Doctor of Philosophy
Dr. Rod A. Martin
In positive psychology, humor has been identified as one of twenty-four character strengths considered ubiquitously important for human flourishing. Unlike the other strengths, humor was a late addition to this classification system and its status as a strength continues to be somewhat controversial. Therefore the purpose of this thesis was to explore how humor fits within positive psychology. Four studies were conducted to achieve this goal. Study 1 involved a cross-sectional design and compared the Values in Action Inventory of Strengths - Humor Scale (the humor measure used in positive psychology, which assumes that humor is a unitary and positive construct) with the Humor Styles Questionnaire (HSQ; a widely used multidimensional measure of humor) that assesses both adaptive and maladaptive styles of humor in their ability to predict well-being. Additionally, this study and Study 2 explored the ability of humor to predict well-being over and above the effects of gratitude, another more well-studied character strength. The results indicated that the HSQ was a better predictor of happiness, resilience, and morality than was the positive psychology humor scale and that humor added further variance to the prediction of well-being beyond the effects accounted for by gratitude. Study 3 extended these findings by using a longitudinal daily diary methodology to explore the relationships between daily humor styles, gratitude, and well-being. Hierarchical linear modeling analyses revealed interesting differences in associations between positive and negative humor styles and well-being at the within-person and between-person levels and in interactions between these levels. For example, at the between-person level, self-defeating humor was correlated with all four outcome measures whereas at the within-person level, this style was unrelated to satisfaction with life, positive mood, and altruism. The cross-level interactions indicate that when this style is used infrequently, it does not appear to be detrimental with respect to well-being. However, when used habitually, it seems to be particularly associated with negative outcomes. Finally, Study 4 involved a longitudinal experimental manipulation to test two new positive psychology humor exercises designed to improve well-being. The first exercise was a more traditional humor exercise that did not require participants to distinguish among humor types whereas the second exercise taught participants to distinguish between adaptive and maladaptive humor (with the expectation that reduced maladaptive humor use would follow). While results indicated that there were no differences among interventions (traditional humor, humor styles, and a well-studied gratitude exercise) with respect to changes in well-being, all three interventions produced significant improvements in positive mood compared to a control group. Possible explanations for these findings and implications for future research are discussed.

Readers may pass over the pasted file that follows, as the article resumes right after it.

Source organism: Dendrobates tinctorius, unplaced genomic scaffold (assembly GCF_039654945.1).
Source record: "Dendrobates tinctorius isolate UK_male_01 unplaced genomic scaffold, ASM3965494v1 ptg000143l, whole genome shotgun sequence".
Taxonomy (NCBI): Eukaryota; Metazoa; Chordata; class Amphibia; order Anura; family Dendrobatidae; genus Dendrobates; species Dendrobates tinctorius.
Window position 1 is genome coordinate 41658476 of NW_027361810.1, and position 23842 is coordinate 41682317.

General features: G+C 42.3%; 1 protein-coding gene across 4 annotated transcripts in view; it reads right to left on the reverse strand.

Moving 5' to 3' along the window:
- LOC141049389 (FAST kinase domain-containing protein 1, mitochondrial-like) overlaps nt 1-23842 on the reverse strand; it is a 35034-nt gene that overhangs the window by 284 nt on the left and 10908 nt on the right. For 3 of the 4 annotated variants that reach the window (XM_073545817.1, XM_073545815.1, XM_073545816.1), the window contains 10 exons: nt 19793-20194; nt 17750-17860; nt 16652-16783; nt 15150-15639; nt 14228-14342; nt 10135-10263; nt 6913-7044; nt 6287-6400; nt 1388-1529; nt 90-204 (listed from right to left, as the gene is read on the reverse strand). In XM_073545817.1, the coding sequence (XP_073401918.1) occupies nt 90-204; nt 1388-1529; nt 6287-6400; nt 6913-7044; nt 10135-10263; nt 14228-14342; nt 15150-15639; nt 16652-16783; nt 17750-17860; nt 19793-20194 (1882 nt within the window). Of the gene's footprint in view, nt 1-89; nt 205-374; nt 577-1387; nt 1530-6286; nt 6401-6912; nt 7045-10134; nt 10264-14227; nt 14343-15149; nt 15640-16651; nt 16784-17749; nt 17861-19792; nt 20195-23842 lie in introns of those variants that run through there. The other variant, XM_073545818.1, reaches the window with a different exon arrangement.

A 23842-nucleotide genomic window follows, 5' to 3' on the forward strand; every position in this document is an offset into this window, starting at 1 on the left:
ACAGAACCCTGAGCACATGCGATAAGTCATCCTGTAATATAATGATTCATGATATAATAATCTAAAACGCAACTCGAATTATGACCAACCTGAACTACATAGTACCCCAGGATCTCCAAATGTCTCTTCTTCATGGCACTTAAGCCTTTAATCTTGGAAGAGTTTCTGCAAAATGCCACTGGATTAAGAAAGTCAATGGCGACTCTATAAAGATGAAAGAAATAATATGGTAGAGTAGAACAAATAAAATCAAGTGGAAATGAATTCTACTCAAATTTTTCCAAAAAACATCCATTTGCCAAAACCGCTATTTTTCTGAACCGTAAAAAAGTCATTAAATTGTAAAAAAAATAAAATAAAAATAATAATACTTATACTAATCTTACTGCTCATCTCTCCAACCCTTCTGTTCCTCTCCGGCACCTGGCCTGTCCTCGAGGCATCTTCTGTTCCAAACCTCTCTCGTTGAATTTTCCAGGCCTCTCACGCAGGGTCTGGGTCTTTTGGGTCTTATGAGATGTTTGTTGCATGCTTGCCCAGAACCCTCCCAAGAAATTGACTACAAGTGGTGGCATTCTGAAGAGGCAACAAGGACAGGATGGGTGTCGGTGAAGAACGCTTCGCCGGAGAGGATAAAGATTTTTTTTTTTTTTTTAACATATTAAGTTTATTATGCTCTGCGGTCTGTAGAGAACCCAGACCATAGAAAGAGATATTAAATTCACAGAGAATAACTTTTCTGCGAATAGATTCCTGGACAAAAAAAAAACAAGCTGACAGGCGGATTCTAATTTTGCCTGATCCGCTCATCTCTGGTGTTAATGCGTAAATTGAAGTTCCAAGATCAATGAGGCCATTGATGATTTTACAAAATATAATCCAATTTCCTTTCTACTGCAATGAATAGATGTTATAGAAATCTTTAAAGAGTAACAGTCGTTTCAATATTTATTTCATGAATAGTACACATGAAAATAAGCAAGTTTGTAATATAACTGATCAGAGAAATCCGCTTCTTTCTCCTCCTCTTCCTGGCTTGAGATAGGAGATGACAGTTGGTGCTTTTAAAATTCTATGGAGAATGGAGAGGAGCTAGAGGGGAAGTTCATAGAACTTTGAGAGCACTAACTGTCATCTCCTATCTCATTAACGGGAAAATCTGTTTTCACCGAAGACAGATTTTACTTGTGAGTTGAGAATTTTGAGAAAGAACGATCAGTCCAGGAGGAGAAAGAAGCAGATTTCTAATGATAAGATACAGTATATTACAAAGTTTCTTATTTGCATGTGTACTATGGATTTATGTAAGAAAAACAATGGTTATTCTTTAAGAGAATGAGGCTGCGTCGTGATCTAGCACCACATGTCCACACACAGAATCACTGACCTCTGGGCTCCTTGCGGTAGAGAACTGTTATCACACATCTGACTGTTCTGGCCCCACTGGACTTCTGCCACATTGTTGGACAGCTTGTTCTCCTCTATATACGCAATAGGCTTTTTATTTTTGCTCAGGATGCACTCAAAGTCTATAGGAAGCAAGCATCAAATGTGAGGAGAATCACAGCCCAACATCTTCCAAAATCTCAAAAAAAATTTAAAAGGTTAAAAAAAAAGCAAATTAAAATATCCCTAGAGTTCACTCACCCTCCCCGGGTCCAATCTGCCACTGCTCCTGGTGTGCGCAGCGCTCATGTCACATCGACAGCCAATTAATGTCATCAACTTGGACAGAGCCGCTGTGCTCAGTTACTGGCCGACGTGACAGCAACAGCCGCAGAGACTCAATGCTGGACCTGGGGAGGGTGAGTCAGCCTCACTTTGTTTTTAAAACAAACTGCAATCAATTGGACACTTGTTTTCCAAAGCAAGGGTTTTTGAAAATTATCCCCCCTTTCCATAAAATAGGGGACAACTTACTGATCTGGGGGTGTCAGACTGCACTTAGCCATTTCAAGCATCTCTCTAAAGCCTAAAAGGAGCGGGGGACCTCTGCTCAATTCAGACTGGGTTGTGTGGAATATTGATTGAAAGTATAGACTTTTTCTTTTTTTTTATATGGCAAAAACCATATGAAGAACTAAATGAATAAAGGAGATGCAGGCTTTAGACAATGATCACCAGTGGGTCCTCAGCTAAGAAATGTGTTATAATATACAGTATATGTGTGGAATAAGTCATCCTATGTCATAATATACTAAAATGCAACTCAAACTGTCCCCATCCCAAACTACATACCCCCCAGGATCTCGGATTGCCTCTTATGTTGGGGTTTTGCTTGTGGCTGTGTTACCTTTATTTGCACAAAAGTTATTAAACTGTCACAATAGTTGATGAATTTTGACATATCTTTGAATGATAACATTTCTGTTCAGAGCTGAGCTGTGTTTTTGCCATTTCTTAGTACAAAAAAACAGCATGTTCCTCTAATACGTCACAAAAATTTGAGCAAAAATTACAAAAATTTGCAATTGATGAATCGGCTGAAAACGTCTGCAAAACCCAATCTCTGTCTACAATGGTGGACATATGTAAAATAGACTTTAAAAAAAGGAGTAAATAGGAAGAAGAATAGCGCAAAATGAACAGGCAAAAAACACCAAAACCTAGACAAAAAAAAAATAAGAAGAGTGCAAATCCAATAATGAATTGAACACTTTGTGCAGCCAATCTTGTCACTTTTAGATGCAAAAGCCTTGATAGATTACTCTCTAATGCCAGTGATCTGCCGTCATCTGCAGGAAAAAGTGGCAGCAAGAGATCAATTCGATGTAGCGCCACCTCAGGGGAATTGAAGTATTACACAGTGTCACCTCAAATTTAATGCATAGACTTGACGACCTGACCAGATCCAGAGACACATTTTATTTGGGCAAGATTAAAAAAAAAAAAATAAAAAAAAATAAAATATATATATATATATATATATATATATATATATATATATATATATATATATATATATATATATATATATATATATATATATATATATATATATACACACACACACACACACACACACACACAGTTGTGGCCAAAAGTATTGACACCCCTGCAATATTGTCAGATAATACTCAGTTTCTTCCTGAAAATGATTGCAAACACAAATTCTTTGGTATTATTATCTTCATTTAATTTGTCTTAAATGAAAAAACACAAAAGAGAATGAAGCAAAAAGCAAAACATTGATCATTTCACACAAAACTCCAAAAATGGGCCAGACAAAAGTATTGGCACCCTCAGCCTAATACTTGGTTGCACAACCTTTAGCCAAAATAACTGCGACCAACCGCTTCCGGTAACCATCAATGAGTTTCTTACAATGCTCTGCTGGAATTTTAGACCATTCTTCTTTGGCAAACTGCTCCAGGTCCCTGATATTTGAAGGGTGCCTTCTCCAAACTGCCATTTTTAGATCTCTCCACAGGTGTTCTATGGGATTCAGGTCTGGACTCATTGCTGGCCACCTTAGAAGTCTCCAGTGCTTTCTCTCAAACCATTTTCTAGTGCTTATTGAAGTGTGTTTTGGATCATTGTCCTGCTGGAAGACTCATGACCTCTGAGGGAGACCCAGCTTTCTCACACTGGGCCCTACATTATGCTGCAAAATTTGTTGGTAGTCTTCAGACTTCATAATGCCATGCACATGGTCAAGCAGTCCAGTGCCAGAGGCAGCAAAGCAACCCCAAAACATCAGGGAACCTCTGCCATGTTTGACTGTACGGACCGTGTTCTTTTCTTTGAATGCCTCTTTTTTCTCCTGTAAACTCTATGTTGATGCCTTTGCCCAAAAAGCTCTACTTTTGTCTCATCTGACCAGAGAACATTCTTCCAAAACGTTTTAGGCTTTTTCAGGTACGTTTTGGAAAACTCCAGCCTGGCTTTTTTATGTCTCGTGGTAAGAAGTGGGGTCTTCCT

Edwards, Kimberly R., "The Role of Humor as a Character Strength in Positive Psychology" (2013). Electronic Thesis and Dissertation Repository. 1681.